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Is domain overlord ICANN the FIFA of the internet? We'll know this weekend

Future master-of-the-web heading down dangerous path

Hotels, airplanes, and outreach

Just like FIFA, the ICANN Board has created numerous sub-committees of itself tasked with overseeing the organization's – and their own – actions.

The organization pays for outside consultants to produce reports that the subcommittees themselves commission and review. The Board sub-committees then consider such reports at face-to-face meetings.

Those meetings take place all over the world and are frequently – though not always – appended at the beginning or the end of other ICANN meetings, where representatives from the internet community are invited to attend to discuss issues of importance. In addition, the ICANN Board has several "retreats" each year, all expenses paid.

While the small group of individuals that travel to such ICANN meetings will often complain about the demands on time that these trips entail, the reality is that they take place in the world's most popular cities and attendees are almost always put up in five-star hotels.

Many travelling business class, all meals are paid for and evenings are often spent at high-end restaurants. ICANN picks up the tab. Attendees frequently arrive several days early and stay several days after each meeting to enjoy the city they are in. The organization turns a collective blind eye.

Efforts to move such meetings to a select number of hub cities that are easy to access have been repeatedly shelved. Next month, ICANN will meet in Dublin. In June, it was in Buenos Aires. Before that, in February, Singapore. In March, it will go to Marrakesh.

And these are just the public meetings. Smaller meetings of working groups this year have taken place in Paris, Amsterdam, Istanbul, Los Angeles, and London.

ICANN provides only annual summaries and sums of such expenses while placing millions of dollars in other similar expenses under catch-all budget items.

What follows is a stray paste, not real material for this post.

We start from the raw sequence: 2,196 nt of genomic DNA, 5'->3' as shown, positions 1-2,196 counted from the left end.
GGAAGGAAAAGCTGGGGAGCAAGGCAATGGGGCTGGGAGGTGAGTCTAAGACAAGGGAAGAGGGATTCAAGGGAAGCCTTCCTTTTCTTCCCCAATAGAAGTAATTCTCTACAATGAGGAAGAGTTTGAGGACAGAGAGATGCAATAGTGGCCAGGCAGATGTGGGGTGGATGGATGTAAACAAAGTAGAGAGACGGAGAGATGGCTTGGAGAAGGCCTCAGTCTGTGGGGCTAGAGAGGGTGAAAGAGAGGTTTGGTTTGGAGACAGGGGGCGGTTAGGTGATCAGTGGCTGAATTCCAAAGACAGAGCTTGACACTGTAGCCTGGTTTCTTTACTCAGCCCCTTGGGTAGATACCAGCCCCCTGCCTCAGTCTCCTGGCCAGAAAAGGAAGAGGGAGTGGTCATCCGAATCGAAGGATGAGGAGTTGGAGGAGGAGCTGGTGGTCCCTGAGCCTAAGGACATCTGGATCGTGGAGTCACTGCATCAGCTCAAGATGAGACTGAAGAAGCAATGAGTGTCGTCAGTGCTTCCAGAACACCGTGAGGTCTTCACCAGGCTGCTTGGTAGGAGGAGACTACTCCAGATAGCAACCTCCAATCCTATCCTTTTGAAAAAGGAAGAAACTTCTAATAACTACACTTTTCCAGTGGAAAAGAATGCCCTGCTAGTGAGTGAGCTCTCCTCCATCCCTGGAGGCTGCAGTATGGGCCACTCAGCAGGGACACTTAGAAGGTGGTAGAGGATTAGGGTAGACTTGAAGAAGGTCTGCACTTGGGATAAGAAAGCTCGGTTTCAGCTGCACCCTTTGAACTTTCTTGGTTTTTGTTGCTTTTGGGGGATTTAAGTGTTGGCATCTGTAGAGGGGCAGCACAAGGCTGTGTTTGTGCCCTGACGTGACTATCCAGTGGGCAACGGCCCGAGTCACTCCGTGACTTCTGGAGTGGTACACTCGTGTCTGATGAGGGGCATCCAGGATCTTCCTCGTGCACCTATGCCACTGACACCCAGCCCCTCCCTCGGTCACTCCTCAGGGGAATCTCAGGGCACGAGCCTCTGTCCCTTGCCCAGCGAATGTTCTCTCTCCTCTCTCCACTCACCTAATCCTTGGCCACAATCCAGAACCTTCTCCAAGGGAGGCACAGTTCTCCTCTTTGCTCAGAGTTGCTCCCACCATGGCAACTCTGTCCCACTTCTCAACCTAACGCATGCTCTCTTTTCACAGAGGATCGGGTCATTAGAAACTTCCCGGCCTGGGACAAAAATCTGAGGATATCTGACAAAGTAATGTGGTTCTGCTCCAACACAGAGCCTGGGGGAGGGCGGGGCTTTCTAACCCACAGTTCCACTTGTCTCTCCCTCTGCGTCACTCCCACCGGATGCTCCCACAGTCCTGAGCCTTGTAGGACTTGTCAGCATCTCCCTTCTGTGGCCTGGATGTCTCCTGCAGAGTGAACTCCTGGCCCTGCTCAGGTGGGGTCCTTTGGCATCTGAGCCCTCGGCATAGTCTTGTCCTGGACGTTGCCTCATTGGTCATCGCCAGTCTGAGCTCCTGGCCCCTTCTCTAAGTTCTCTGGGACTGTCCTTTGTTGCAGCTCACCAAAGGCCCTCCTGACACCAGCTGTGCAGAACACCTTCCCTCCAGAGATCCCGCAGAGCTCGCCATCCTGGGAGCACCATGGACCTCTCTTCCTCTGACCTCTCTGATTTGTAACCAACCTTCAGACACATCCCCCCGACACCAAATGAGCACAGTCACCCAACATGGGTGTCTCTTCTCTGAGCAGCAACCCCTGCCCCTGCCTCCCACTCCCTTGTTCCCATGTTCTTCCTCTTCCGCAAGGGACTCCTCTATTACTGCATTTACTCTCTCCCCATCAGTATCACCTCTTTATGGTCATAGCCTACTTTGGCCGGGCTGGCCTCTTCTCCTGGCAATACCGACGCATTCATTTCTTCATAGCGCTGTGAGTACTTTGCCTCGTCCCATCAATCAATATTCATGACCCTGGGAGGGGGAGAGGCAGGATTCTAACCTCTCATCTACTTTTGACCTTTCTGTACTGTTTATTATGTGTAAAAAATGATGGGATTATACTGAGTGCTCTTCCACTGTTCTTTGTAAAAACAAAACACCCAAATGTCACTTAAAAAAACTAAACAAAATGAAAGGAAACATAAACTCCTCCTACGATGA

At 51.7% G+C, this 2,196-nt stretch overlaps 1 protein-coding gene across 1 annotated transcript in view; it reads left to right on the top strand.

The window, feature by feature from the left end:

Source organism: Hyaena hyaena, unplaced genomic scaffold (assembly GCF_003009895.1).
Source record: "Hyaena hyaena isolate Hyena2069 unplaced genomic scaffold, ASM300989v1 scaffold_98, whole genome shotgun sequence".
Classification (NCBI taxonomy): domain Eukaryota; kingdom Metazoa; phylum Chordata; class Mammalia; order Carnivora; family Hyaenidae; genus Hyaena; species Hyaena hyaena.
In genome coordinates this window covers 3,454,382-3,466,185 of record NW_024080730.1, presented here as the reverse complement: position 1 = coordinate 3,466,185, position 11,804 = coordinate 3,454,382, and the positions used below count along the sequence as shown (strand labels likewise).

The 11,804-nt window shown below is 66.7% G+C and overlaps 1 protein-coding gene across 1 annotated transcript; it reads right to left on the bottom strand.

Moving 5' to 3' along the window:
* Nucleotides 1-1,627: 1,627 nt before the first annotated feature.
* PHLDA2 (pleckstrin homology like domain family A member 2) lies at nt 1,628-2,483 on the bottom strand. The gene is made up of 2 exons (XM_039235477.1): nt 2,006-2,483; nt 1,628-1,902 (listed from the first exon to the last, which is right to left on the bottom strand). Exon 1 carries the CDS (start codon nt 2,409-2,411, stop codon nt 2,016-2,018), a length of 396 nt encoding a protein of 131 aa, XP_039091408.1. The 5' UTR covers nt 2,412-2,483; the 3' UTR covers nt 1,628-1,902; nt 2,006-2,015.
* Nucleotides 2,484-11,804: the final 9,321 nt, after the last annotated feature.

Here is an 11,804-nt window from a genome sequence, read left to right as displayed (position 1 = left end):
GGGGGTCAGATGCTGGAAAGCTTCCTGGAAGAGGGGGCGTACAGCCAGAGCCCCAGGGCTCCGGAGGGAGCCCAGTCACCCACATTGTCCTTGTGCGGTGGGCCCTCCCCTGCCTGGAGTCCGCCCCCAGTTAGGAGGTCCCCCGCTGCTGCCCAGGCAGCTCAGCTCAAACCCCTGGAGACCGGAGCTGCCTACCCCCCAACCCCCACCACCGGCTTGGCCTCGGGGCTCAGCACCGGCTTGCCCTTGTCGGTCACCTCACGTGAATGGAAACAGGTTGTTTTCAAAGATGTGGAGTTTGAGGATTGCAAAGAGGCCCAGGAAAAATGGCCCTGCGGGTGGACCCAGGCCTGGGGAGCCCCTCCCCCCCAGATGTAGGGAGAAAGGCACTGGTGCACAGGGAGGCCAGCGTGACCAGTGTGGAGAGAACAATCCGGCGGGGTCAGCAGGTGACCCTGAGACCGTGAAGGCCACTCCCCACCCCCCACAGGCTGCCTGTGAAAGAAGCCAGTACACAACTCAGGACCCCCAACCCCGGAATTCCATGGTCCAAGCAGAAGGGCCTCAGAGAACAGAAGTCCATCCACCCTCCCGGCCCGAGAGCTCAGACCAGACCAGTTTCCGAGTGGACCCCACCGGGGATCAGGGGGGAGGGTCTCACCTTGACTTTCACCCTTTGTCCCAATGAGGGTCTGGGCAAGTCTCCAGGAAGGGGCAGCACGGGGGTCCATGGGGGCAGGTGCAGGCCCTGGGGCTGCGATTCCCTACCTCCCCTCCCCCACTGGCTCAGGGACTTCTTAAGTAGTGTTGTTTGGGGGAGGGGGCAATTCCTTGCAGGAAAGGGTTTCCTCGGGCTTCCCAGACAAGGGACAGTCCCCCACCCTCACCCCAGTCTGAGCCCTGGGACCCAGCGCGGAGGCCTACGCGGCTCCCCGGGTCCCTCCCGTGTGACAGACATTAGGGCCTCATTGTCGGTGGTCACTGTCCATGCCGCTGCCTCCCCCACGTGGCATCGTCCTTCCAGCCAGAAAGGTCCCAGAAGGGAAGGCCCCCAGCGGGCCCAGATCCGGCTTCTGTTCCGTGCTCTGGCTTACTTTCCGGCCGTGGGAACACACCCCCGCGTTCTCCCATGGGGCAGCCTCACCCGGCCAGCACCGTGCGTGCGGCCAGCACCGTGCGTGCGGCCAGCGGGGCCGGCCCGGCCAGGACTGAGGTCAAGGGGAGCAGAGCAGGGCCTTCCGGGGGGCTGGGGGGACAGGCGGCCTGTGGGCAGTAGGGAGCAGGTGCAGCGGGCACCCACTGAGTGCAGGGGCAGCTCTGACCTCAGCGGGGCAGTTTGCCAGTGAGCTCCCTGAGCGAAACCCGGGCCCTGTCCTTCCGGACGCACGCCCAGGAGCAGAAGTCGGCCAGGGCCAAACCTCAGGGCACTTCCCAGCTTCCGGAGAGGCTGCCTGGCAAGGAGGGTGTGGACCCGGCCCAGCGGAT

In 2014 alone, ICANN's "travel" costs jumped by 85 per cent to $17m; its meetings budget nearly doubled from an average of $3.2m per public meeting in 2013 to $6m in 2014.

This largesse is far more insidious than wasted funds however. Increasingly, the ability to influence the organization is dependent on the ability to attend such meetings. And that ability is almost entirely dependent on whether ICANN will pick up your costs. The corporation is exerting more and more influence on the community that it is supposed to be serving. The tail has started wagging the dog.

This unequal relationship has become so pervasive that when six of the 26 members of the working group that will meet in Los Angeles this weekend said they were unable to attend at such short notice, even if their flights, food, and accommodation were paid for, ICANN simply asked their representative group to name six other people whose tabs it would then pick up.

This level of control, and of total reliance on the corporation, is a breeding ground for the sort of corruption that became endemic in FIFA. What's more, it makes the larger community complicit.

If you have been flown halfway across the world to a city you've always wanted to visit, been put up in a five-star hotel for three nights, and spent each night being wined and dined at high-end restaurants, are you then going to complain about excessive spending by others?

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